It took only 10 hours for jurors to find suicide doctor Jack Kevorkian not guilty of violating Michigan’s ban on assisted suicide. Kevorkian, 65, had been charged with helping Thomas Hyde of Novi, Michigan to commit suicide last August. Kevorkian said he was “elated” by the May 2 decision.
The verdict was seen as a watershed for euthanasia supporters while an anti-euthanasia group felt that the jury had “succumbed to a soap opera defense of legal games, word games and emotionalism.”
Despite the fact the State of Michigan had imposed a temporary ban on assisted suicide and the fact that Kevorkian himself had admitted to breaking the law, the jurors had been instructed to look at the suicide doctor’s motivations and not his actions. Judge Thomas Jackson told the jurors that they could acquit Kevorkian if they believed he intended to ease his patient’s suffering by helping him to inhale carbon monoxide gas.
Spokespersons from the International Anti-Euthanasia Task Force roundly criticized the decision. Rita Marker, who heads the group, said “If one accepts the argument put forward by Kevorkian and his lawyer that ending Thomas Hyde’s life by carbon monoxide poisoning was just ending his ‘suffering,’ then it would follow that the homeless could be gassed and the unemployed could be poisoned to solve the employment problem.”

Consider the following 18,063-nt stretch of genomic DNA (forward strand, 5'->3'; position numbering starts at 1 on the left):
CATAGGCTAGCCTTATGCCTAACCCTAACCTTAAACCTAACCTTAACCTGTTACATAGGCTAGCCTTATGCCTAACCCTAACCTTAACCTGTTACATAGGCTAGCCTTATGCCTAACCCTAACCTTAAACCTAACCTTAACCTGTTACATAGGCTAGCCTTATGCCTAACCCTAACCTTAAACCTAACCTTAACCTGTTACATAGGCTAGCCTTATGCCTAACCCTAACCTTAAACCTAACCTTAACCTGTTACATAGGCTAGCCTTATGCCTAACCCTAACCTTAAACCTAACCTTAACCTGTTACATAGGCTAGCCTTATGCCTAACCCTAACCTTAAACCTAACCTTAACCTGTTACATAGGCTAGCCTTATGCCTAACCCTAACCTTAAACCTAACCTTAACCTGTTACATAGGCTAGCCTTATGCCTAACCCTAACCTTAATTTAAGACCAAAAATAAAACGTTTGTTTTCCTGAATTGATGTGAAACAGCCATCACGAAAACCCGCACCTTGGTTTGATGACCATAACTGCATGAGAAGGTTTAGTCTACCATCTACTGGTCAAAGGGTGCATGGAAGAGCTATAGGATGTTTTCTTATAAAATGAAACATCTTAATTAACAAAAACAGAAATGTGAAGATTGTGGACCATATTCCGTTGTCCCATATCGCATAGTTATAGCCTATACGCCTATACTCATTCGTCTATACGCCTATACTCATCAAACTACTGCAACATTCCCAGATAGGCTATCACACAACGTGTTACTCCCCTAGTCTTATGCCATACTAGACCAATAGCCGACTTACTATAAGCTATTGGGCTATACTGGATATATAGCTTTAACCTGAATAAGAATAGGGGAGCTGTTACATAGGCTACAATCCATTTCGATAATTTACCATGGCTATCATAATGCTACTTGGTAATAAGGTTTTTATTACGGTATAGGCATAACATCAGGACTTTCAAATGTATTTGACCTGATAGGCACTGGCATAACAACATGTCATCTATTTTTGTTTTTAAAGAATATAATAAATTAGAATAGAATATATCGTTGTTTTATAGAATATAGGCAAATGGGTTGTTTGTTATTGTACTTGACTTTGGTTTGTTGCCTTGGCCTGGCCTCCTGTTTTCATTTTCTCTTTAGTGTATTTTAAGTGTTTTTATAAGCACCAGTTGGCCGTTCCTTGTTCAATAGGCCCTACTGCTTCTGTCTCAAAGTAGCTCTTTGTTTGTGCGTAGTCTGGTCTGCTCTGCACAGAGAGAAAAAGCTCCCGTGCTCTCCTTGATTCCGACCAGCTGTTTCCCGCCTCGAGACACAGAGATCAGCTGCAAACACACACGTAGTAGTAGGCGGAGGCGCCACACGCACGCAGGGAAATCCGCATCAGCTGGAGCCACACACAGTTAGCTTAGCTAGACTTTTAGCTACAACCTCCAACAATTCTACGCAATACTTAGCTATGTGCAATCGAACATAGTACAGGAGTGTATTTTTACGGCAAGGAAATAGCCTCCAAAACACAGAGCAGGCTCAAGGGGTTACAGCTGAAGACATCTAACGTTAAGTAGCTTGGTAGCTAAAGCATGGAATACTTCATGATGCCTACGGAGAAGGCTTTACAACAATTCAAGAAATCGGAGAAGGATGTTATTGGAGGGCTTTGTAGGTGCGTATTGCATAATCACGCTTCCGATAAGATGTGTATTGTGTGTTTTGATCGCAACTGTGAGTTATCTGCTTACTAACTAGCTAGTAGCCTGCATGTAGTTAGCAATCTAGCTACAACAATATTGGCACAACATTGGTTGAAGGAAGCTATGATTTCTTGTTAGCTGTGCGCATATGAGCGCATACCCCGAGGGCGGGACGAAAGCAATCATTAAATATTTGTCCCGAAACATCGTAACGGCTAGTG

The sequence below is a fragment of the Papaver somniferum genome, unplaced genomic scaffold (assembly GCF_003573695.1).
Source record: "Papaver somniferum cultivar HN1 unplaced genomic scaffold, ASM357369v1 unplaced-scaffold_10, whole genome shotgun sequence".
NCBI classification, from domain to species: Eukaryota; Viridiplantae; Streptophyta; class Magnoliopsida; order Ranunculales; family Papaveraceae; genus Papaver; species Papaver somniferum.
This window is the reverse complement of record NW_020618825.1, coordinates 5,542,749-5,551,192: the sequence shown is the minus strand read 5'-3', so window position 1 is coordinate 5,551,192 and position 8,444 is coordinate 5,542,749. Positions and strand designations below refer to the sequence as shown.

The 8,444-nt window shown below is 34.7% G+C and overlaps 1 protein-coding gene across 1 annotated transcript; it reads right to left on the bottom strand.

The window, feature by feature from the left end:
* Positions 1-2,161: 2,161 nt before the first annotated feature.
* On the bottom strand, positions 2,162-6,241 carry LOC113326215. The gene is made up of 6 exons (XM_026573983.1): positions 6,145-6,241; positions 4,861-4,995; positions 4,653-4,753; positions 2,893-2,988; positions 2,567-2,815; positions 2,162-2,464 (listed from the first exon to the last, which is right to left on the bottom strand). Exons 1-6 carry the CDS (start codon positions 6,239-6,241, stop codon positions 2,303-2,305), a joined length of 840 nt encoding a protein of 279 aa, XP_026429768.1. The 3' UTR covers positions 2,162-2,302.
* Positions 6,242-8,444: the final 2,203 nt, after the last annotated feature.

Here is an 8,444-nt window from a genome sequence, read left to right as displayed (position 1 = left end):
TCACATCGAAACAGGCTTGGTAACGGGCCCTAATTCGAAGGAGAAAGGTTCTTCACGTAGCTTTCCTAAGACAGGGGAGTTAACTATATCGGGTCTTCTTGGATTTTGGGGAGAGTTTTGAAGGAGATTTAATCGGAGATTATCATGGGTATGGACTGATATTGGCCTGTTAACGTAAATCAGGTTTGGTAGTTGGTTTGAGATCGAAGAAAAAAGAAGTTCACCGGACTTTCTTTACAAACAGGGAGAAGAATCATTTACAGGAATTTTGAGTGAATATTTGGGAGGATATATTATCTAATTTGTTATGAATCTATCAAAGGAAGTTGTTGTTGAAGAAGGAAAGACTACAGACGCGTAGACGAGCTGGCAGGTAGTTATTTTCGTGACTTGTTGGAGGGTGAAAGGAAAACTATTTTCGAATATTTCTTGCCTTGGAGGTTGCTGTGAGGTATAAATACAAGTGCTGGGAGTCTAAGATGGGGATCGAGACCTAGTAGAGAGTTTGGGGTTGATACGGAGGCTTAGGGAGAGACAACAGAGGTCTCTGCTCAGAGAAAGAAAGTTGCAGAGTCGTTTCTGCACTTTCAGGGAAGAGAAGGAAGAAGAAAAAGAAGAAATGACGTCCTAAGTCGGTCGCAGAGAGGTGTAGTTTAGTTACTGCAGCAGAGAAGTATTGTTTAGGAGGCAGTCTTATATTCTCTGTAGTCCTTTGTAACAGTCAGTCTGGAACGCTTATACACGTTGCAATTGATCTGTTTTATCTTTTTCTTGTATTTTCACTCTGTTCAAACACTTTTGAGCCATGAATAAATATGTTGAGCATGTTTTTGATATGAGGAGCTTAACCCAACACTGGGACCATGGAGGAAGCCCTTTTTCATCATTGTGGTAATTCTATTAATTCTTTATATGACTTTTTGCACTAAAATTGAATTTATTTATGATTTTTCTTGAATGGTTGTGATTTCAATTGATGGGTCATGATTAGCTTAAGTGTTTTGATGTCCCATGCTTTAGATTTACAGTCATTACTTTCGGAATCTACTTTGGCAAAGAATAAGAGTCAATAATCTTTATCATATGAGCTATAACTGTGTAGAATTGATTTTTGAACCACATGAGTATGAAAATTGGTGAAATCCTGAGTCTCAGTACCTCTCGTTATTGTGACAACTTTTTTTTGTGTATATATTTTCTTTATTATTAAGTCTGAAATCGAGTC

When asked what the decision meant for Kevorkian and his supporters, Marker responded that the finding “does not translate into a victory for Kevorkian on the real issue of whether or not he broke Michigan’s law by participating in the death of Thomas Hyde. He openly admitted that he broke the law.”
Wayne County assistant prosecutor Timothy Kenny echoed these sentiments. He claimed that the emotion of the case made it hard for the jurors to concentrate on the actual facts. “We needed the jury to look to more abstract notions of following the law and the need to follow the law.”
Kevorkian’s lawyer, Geoffrey Fieger, was able to shift the focus and convince the jury that it wasn’t Kevorkian on trial but “everyone’s rights on trial.” Kevorkian, who is not a licensed practitioner, says he would like to work with other doctors and the public in setting up assisted suicide guidelines despite the fact that the American Medical Association, the medical profession’s rule-making body, opposes the practice.
Three of his previous cases are still under review by the Michigan State of Appeals. Because of this, he has not said he hopes other doctors will come forward now that he has been found not guilty.